In an interview, Lisa Olstein has said, “I don’t want poetry to limit itself to reflecting or recapitulating experience; I want it to be an experience.” In her daring new book, an unnamed lepidopterist—living in a hut on the edge of an unidentified village—is drawn ever deeper into unexpected, engrossing worlds. Structured as a naturalist’s notebook, yet suggesting an ars poetica, this five-part sequence of prose poems creates a layered pilgrimage into the consequences of intensive study, the trials of being an outsider, and the process of metamorphosis. Along with the speaker’s enigmatic companion Ilya, who arrives one day and never leaves, the reader embarks on a journey through the paradoxes that imbue desire, the waywardness of intention, and the power of experience to transform.
No Camouflage Requires Decoration like This
“This second collection from Olstein is an impressive sequence of prose poems spoken in a voice of a lepidopterist engaged in isolated research on butterflies and moths near a village whose residents reluctantly embrace her presence… Most appealing is Olstein’s sensitive, quietly pained and earnest tone, which, more than the unusual subject, is the real star of this book. It’s as if everything Olstein says gains dire importance.”—Publishers Weekly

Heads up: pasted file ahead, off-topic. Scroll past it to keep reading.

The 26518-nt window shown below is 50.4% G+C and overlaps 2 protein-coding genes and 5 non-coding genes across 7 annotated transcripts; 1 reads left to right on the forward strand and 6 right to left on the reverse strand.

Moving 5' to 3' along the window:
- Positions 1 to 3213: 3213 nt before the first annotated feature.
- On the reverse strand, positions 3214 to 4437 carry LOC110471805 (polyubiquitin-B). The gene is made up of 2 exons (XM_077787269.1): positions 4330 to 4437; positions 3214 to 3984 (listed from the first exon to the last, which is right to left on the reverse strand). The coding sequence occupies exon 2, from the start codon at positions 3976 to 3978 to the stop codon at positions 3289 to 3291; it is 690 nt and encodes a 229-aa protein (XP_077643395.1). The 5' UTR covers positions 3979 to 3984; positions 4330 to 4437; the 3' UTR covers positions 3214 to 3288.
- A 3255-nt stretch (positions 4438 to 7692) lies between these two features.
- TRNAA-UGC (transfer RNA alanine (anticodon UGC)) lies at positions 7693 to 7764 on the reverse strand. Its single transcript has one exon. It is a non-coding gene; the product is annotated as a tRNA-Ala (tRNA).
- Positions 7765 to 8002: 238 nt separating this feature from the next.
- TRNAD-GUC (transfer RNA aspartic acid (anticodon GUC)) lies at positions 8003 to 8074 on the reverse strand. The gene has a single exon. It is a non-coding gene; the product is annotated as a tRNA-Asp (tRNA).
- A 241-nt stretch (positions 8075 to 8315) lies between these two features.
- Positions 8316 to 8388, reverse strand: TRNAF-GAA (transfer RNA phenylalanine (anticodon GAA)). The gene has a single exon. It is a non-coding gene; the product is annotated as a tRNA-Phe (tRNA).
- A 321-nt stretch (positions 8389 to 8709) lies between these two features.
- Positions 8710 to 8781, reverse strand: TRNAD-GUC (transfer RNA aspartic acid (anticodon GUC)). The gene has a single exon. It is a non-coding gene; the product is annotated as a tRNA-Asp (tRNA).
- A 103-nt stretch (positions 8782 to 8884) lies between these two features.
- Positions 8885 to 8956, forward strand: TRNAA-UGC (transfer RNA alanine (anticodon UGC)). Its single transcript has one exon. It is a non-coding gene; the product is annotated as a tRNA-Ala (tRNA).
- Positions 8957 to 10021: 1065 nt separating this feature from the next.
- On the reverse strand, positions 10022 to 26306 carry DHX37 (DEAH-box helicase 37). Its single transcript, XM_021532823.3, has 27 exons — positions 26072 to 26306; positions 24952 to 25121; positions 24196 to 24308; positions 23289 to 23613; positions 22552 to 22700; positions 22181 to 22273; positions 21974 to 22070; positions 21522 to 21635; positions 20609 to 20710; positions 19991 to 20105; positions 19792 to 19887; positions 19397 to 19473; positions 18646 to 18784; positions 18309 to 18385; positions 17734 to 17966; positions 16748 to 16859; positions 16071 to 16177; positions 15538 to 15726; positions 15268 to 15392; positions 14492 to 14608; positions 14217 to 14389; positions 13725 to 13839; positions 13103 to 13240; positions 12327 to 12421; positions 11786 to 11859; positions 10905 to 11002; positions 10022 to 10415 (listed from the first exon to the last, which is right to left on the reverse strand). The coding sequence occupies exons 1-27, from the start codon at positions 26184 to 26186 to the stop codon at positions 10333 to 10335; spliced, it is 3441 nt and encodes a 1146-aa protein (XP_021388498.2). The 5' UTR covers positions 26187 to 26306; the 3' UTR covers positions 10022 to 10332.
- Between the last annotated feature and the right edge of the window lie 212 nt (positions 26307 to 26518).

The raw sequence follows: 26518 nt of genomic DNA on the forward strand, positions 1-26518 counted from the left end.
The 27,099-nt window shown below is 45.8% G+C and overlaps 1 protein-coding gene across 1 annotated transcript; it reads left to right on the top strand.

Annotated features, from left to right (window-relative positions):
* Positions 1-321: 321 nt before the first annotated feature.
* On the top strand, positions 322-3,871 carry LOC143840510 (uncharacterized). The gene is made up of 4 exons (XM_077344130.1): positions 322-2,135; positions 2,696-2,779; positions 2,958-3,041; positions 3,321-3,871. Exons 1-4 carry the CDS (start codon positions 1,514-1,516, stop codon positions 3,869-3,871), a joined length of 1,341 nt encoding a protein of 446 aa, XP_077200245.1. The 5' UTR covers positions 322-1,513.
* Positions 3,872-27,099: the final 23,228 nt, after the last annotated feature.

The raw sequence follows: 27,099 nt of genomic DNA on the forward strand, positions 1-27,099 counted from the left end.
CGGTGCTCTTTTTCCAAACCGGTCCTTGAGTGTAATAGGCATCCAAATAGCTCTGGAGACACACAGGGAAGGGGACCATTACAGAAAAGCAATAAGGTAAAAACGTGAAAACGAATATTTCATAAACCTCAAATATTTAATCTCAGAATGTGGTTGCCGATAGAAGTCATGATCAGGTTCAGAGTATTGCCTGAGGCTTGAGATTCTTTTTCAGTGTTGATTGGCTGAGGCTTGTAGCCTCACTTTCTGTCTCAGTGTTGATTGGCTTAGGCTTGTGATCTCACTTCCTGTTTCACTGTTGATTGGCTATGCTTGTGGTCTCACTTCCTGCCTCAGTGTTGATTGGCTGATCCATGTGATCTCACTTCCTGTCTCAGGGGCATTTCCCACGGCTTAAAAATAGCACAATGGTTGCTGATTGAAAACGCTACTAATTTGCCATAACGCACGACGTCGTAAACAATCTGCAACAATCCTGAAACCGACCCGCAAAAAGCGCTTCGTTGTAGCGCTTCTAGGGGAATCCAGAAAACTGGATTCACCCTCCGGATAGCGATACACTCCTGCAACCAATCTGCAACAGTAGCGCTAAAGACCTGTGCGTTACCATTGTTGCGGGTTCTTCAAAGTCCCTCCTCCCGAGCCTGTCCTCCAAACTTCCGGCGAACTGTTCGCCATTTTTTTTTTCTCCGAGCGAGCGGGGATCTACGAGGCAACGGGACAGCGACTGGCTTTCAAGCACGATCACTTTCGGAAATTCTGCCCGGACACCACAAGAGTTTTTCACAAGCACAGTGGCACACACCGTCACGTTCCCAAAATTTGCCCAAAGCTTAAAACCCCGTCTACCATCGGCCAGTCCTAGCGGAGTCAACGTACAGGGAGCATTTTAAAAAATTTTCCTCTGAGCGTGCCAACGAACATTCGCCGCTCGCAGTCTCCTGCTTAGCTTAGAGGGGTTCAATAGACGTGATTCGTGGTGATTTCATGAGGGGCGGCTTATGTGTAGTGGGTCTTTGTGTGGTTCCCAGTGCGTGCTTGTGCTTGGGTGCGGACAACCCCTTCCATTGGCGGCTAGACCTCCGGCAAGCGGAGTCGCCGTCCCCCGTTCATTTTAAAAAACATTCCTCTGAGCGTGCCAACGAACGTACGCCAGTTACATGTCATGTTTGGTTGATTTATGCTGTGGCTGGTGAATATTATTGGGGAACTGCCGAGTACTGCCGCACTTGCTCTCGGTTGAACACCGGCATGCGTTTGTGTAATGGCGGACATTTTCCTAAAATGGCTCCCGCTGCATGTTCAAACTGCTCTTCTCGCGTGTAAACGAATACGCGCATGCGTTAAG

“A remarkable collection.”—Recommended Reading List, Massachusetts “Books of the Year”
“[Lost Alphabet] particularly entices the reader interested in a poetry that dances and walks at the same time, for [Olstein] grounds the book solidly in a vivid fictional framework while plunging and darting with the alacrity of the moths that constitute the book’s central subject and metaphor.”—Constant Critic
“In this series of prose poems, a scientist cataloging specimens somewhere in the cold north reflects on the act of waiting, the beauty of light, and what’s essential in life as revealed by [the] wild surroundings… Olstein’s beautiful and ambitious collection unfolds just as it should, telling us a story without sounding like a storybook… Readers will have to slow down to a stately pace of another kind of life to appreciate this beautiful and ambitious work… But it’s worth it.”—Library Journal
“People and events color this book of poems, but the joy and beauty are in the writing.”—Newpages.com
“Lost Alphabet is a fascinating and inventive exploration of observation.”—American Poet